Mar'it-ayin (Mish.: מַרְאִית הָעַיִן; Modern Hebrew: מַרְאִית-עַיִן 'appearance to the eye'; Ashkenazic transliteration: maris ayin), is a concept in halakha (Jewish law) which states that certain actions which might seem to observers to be in violation of Jewish law, but in reality are fully permissible, are themselves not allowed due to rabbinic enactments that were put in place to prevent onlookers from arriving at a false conclusion. For example, according to the Torah law, the blood of an animal is forbidden to eat, but the blood of a fish is permissible. However, according to the principle of marit ayin, it is forbidden to eat the blood of fish as an onlooker may believe the blood being eaten is from an animal, and may thus believe that animal blood is allowed to be eaten.
There is a disagreement in the Talmud as to whether the concept of marit ayin applies in private. Beit Shamai believes that marit ayin applies even in private, whereas Beit Hillel believes that marit ayin does not apply in private.
According to Rabbi Moshe Feinstein in his book Igrot Moshe, marit ayin applies only when "Someone thinks that I violated something, or he thinks that I inappropriately ate something non-kosher. However, it does not include doing something permitted that people may mistakenly think is forbidden due to the fact that they do not know the Jewish law." Therefore, a permitted act which an onlooker might mistake for a different, forbidden act is a case of marit ayin and thus not allowed. However, an act which is allowed, which an onlooker might believe is forbidden, is not a case of marit ayin.
According to Maran the Rishon Lezion Chacham Ovadia Yosef zt"l, "marit ayin" applies only when the onlooker may mistakenly interpret the action as something that is an isur d'oraita.  For example, if a person is eating what appears to be a chicken parmesan sandwich, where the cheese is actually vegan cheese (quite common nowadays) made from cashews and the like, the onlooker may mistakenly interpret that the person is eating an actual chicken parmesan sandwich made from dairy cheese. However, since the prohibition of eating chicken and dairy together is an isur d'rabbanan, there is no concern of marit ayin for the person eating such a sandwich. However, if he were eating a meatball sandwich with the same vegan cheese, an onlooker may mistakenly interpret that the person is eating an actual meatball parmesan sandwich made from dairy cheese. Since the prohibition of eating the meat of a cow and dairy together is an isur d'oraita, there is a concern of marit ayin for the person eating such a sandwich.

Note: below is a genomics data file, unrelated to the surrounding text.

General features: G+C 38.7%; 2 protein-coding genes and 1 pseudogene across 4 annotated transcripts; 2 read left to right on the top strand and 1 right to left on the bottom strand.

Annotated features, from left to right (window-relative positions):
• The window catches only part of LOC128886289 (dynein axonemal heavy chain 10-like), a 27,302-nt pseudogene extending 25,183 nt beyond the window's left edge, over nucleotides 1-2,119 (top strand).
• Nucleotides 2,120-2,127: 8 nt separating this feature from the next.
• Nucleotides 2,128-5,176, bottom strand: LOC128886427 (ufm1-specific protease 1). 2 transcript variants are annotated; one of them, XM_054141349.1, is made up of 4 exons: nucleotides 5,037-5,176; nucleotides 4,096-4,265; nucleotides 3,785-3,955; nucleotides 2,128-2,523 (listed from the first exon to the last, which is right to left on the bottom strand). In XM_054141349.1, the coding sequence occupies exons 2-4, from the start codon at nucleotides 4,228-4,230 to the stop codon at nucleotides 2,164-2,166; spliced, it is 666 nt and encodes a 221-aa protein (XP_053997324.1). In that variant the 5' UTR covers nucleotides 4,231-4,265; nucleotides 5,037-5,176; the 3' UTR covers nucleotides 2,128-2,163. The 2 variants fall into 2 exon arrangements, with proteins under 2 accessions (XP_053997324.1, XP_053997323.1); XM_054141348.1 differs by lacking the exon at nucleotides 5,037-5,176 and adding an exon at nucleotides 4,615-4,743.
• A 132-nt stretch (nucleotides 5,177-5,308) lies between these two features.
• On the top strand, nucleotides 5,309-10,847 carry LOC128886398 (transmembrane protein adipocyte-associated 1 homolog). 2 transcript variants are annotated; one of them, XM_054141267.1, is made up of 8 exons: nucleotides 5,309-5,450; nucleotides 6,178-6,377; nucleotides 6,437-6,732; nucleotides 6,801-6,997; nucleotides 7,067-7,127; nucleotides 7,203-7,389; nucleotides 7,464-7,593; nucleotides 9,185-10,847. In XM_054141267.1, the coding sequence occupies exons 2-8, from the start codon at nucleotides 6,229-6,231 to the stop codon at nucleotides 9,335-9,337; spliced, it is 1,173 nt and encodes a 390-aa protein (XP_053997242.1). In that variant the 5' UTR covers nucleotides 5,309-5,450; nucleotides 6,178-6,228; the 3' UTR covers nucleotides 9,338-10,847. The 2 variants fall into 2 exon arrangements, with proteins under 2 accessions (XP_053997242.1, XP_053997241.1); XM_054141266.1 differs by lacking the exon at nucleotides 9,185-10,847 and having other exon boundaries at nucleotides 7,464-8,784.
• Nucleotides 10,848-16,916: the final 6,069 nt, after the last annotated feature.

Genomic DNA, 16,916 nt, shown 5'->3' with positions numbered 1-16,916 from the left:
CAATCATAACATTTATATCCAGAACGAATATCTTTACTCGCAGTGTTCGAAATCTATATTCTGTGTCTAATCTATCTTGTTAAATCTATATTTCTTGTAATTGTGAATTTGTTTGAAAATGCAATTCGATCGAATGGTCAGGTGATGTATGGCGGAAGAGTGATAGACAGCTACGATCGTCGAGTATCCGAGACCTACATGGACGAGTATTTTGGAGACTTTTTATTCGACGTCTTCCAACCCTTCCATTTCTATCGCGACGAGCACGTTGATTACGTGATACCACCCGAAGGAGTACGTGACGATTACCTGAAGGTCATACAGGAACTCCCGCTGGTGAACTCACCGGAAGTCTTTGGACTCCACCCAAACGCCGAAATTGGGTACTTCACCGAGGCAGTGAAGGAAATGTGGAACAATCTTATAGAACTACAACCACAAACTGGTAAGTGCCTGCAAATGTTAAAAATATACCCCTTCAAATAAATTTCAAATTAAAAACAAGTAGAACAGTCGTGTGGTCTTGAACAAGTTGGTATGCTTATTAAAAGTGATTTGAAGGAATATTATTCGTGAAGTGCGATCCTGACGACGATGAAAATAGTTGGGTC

There is a principle in Judaism called dan l'kaf zechus or judge your fellow favorably. The principle of marit ayin seems to be in contradiction with this principle as if one is performing an action that may look forbidden, it should not be worried that an onlooker will think a forbidden action is being performed as we should judge him favorably that he will judge his fellow individual favorably that he is indeed not performing a wrongful act. However, the truth is that the rabbinic prohibition was not put into place because one may think his fellow man is committing a sin, but rather because he may mistakenly think that the action that he wrongly sees taking place is indeed permissible and thus commits the wrongful action himself in error.
According to the Shulchan Aruch, if something which was prohibited in the times of the Talmud because of marit ayin is no longer a concern due to modern day circumstances, the prohibition is cancelled. For example, in the times of the Talmud having soy milk, or non-dairy creamer, during the same meal as meat would have been prohibited because it was likely to think that the person was in violation of the laws of kosher. However, since it is well known today that people use non-dairy creamer, there is no issue of marit ayin, and the prohibition is cancelled.
Some examples of marit ayin include:
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